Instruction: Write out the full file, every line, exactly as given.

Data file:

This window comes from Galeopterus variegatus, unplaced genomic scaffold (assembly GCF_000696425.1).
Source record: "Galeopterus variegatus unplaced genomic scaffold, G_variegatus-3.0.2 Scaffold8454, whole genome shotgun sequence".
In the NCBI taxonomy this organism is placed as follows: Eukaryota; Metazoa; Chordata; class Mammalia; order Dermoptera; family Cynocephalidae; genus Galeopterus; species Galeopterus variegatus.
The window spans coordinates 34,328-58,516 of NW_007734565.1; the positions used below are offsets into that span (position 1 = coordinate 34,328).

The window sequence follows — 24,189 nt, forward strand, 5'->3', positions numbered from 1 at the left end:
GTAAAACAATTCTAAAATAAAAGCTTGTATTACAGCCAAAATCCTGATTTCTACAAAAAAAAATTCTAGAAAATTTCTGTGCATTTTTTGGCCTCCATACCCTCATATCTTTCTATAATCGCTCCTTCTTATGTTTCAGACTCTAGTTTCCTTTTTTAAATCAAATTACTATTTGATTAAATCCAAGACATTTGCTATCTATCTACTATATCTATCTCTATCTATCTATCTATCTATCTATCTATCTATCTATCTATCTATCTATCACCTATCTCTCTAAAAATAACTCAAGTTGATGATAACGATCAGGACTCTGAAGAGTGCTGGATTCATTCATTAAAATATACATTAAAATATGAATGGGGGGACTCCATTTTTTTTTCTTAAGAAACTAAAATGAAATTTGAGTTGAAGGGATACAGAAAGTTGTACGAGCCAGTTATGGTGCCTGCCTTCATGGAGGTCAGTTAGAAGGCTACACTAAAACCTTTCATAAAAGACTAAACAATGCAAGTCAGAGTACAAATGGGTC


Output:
This window comes from Galeopterus variegatus, unplaced genomic scaffold (assembly GCF_000696425.1).
Source record: "Galeopterus variegatus unplaced genomic scaffold, G_variegatus-3.0.2 Scaffold8454, whole genome shotgun sequence".
In the NCBI taxonomy this organism is placed as follows: Eukaryota; Metazoa; Chordata; class Mammalia; order Dermoptera; family Cynocephalidae; genus Galeopterus; species Galeopterus variegatus.
The window spans coordinates 34,328-58,516 of NW_007734565.1; the positions used below are offsets into that span (position 1 = coordinate 34,328).

The window sequence follows — 24,189 nt, forward strand, 5'->3', positions numbered from 1 at the left end:
GTAAAACAATTCTAAAATAAAAGCTTGTATTACAGCCAAAATCCTGATTTCTACAAAAAAAAATTCTAGAAAATTTCTGTGCATTTTTTGGCCTCCATACCCTCATATCTTTCTATAATCGCTCCTTCTTATGTTTCAGACTCTAGTTTCCTTTTTTAAATCAAATTACTATTTGATTAAATCCAAGACATTTGCTATCTATCTACTATATCTATCTCTATCTATCTATCTATCTATCTATCTATCTATCTATCTATCTATCTATCACCTATCTCTCTAAAAATAACTCAAGTTGATGATAACGATCAGGACTCTGAAGAGTGCTGGATTCATTCATTAAAATATACATTAAAATATGAATGGGGGGACTCCATTTTTTTTTCTTAAGAAACTAAAATGAAATTTGAGTTGAAGGGATACAGAAAGTTGTACGAGCCAGTTATGGTGCCTGCCTTCATGGAGGTCAGTTAGAAGGCTACACTAAAACCTTTCATAAAAGACTAAACAATGCAAGTCAGAGTACAAATGGGTC